Women win — province creates replacement for Status of Women Advisory Council.
by Jody Dallaire
In spring of 2011, the New Brunswick suddenly announced that it would be abolishing all funding to the New Brunswick Advisory Council on the Status of Women. Two years and two months later, after constant vociferous lobbying by women’s groups, the Minister responsible for the Status of Women, Marie-Claude Blais announced the province will create an independent Voices of New Brunswick Women Consensus-Building Forum, composed of representatives from organizations in New Brunswick.
Just to recap: following the massive mobilization against the abolition of the Advisory Council, the Minister hosted a two-day forum on the topic in November 2011 and then created a working group to make recommendations on how to move forward. The Consensus-building Forum was one of the three possible structures recommended by the Voice of New Brunswick Women Working Group. The other two recommended structures were: a Voices of NB Board or a Voices of NB Women Roundtable.
This new structure is supposed to complement community organizations’ work and assist them in advancing their mandate, not to tax their already stretched resources.
To be an independent voice that provides advice to government on matters of importance to women.
To bring to the attention of government and the public issues of interest and concern to women and women’s substantive equality.
To include and engage women of all walks of life, women’s groups and society in general.
To be strategic and provide advice on emerging and future issues.
To represent the voice of all New Brunswick women.
To foster a collaborative relationship with government.
Now the task is to ensure the Consensus-building Forum is properly set up. Otherwise why bother, right?
Recently I participated in a roundtable discussion on this subject matter at the Regroupement Féministe’s Annual General Meeting. Here are some of the questions that I raised:
1) The Forum must have adequate resources. Minister Blais announced that $200,000 will be allotted to the functioning of this forum (both in-kind and in direct government funding) for fiscal year 2013-2014. This funding is fine for the start-up year of the Consensus-building Forum, but will need to be increased in subsequent years to allow adequate staffing for the Forum. Although community organizations already do incredible work with very few resources, they can’t be expected to stretch their budgets or workers to take on the new Forum’s work. This new structure is supposed to complement their work and assist them in advancing their mandate, not to tax their already stretched resources.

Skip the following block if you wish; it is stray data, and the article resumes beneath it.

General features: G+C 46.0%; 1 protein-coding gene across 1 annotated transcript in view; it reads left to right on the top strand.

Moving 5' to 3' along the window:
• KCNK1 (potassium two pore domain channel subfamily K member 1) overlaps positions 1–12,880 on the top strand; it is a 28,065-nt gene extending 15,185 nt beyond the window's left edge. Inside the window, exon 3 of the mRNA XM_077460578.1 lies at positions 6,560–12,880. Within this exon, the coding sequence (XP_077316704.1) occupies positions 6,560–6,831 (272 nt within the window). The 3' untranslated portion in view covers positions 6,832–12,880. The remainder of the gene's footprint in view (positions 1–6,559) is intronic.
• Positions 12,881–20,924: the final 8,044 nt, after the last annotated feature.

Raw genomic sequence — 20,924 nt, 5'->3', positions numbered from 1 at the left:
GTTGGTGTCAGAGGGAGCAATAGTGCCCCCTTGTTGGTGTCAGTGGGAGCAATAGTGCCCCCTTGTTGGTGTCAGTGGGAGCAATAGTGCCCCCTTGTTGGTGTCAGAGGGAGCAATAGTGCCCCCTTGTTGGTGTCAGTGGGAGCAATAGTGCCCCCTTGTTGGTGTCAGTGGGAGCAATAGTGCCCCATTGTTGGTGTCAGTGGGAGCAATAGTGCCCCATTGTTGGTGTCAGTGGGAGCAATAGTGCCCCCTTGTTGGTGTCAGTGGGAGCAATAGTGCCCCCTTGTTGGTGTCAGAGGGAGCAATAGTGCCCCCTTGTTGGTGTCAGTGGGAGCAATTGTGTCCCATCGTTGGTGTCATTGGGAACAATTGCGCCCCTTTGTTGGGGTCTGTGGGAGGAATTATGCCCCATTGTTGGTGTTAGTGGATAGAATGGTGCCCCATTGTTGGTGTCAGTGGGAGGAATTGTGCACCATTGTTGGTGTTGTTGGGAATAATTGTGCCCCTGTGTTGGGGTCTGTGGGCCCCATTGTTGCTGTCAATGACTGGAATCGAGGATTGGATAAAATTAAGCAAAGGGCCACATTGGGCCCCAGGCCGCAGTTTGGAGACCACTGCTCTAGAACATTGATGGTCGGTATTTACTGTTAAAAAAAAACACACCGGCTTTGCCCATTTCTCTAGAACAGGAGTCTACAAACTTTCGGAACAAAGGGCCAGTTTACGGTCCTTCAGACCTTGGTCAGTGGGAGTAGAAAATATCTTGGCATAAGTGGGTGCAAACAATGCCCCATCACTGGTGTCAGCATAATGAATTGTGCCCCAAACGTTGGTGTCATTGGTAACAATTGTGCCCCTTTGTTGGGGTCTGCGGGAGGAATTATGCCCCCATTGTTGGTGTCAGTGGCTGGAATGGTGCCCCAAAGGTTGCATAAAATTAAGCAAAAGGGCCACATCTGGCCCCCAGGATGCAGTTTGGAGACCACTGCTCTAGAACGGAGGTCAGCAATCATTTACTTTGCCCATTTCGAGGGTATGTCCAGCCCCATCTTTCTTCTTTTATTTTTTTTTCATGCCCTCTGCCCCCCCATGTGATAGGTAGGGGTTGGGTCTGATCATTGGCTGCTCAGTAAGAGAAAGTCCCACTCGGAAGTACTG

The Forum also needs adequate resources to catch up to where the Advisory Council left off, two years ago. Staff will need to come up to speed on various initiatives and renew connections with women’s communities.
2) The independence of this newly created organization is also important. The Voices of Women’s Consensus-Building Forum must have full authority to hire and manage its own employees, set its own priorities and manage its own budget. The Forum will need to be able to take positions on sometimes controversial issues that do not yet have public consensus, to spark social debate and highlight how certain policies or situations affect women. For example, male violence against women was not always considered a societal issue. Organizations like the Advisory Council on the Status of Women raised the issue and made it a public concern.
If properly set up, the Consensus-building Forum has the potential to do important work to continue to advance women’s equality in the province, thanks largely to the women who served on the Voices of New Brunswick Working Group to recommend how the government could replace the abolished Advisory Council. Several of these women are continuing on to define more clearly the structure of the Consensus-building Forum over the coming weeks.
Perhaps, once it’s in place, the NB Women’s Consensus-Building Forum will enable the David Alward government to finally meet its commitment to: “Actively engage with important stakeholder groups such as the Advisory Council on the Status of Women, Council on the Status of Disabled Persons and the First Nations of New Brunswick to enhance the inclusiveness of our government’s decision-making authorities.”
If you recall, this was the commitment made in the 2010 Progressive Conservative Election Platform. Time is running out for the government to meet its objective of consulting with the Voices of NB Women Consensus-Building Forum, which will replace the NB Advisory Council on the Status of Women. The 2014 New Brunswick election looms closer all the time – September 22, 2014.